Radio Free Afghanistan, the U.S.-funded station established by Congress in 1985, will begin broadcasting Sunday in Pashto, one of the two principal languages of Afghanistan, sources connected with the station said yesterday.

Six hours of programming in Pashto will effectively double the amount of broadcasting time in which the radio beams uncensored news and information to the Soviet-occupied nation.

The radio has been broadcasting in Dari, the country's other main language, for six hours a week since 1985.

The radio is controlled by the Board for International Broadcasting (BIB), a private corporation whose members are appointed by the president and that is funded by Congress.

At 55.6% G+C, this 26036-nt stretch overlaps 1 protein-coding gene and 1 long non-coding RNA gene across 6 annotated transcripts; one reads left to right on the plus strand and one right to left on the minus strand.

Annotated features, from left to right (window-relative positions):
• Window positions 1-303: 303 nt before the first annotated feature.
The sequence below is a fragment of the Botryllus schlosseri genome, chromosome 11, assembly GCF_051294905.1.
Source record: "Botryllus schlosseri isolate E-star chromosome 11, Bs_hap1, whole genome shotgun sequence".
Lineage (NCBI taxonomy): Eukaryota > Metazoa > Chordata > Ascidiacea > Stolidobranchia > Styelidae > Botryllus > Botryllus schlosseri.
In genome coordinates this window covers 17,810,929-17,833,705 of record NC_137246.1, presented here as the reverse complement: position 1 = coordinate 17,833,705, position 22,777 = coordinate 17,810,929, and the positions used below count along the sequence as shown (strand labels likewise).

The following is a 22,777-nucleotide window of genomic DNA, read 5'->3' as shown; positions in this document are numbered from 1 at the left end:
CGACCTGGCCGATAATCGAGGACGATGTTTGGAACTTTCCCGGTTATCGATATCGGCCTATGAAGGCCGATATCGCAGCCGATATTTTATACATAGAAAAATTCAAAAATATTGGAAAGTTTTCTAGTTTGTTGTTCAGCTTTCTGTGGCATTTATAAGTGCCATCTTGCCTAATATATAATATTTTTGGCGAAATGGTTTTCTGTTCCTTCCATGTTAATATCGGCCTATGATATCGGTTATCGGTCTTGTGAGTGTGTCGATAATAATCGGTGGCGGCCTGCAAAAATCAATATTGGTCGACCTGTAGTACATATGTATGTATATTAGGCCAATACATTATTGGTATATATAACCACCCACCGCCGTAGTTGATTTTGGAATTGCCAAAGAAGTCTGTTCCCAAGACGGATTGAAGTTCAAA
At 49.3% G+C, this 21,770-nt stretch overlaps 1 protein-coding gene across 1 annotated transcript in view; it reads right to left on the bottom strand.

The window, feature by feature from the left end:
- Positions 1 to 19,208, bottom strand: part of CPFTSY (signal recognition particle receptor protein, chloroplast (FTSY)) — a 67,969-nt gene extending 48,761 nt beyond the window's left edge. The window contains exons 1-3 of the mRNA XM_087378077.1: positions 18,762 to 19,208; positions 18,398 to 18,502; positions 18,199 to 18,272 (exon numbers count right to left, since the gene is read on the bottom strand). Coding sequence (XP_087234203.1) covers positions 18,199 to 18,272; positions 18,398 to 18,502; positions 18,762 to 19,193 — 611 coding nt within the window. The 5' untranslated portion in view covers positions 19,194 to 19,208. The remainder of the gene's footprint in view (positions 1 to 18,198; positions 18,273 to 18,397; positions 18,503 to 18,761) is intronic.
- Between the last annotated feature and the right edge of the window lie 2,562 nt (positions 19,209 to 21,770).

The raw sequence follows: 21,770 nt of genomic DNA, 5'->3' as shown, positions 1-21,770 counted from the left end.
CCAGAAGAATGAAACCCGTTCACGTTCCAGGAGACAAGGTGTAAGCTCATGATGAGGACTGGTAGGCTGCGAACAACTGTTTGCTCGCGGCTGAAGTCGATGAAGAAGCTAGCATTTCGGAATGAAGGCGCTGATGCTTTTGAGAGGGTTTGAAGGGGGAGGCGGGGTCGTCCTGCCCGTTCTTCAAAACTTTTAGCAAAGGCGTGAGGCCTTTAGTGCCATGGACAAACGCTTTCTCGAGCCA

The BIB, whose charter grants it independence from government control, operates the Munich-based Radio Free Europe, which broadcasts to East European countries, and Radio Liberty, which broadcasts to the Soviet Union.

These operations are intended to serve as "surrogate stations" providing news, information and cultural programming to countries where the news media are controlled by the government.

Radio Free Afghanistan, which also operates from Munich, is supposed to serve a similar function. Under its original authorizing legislation, sponsored by Sen. Gordon J. Humphrey (R-N.H.), it is to broadcast until the end of the Soviet occupation, which began in December 1979.

In addition to Radio Free Afghanistan, the Voice of America, a part of the U.S. Information Agency, broadcasts to Afghanistan 28 hours a week, half in Dari and half in Pashto.

USIA also runs an Afghan Media Project designed to train Afghan resistance fighters in journalistic techniques so they can return home and produce uncensored news for Western news media.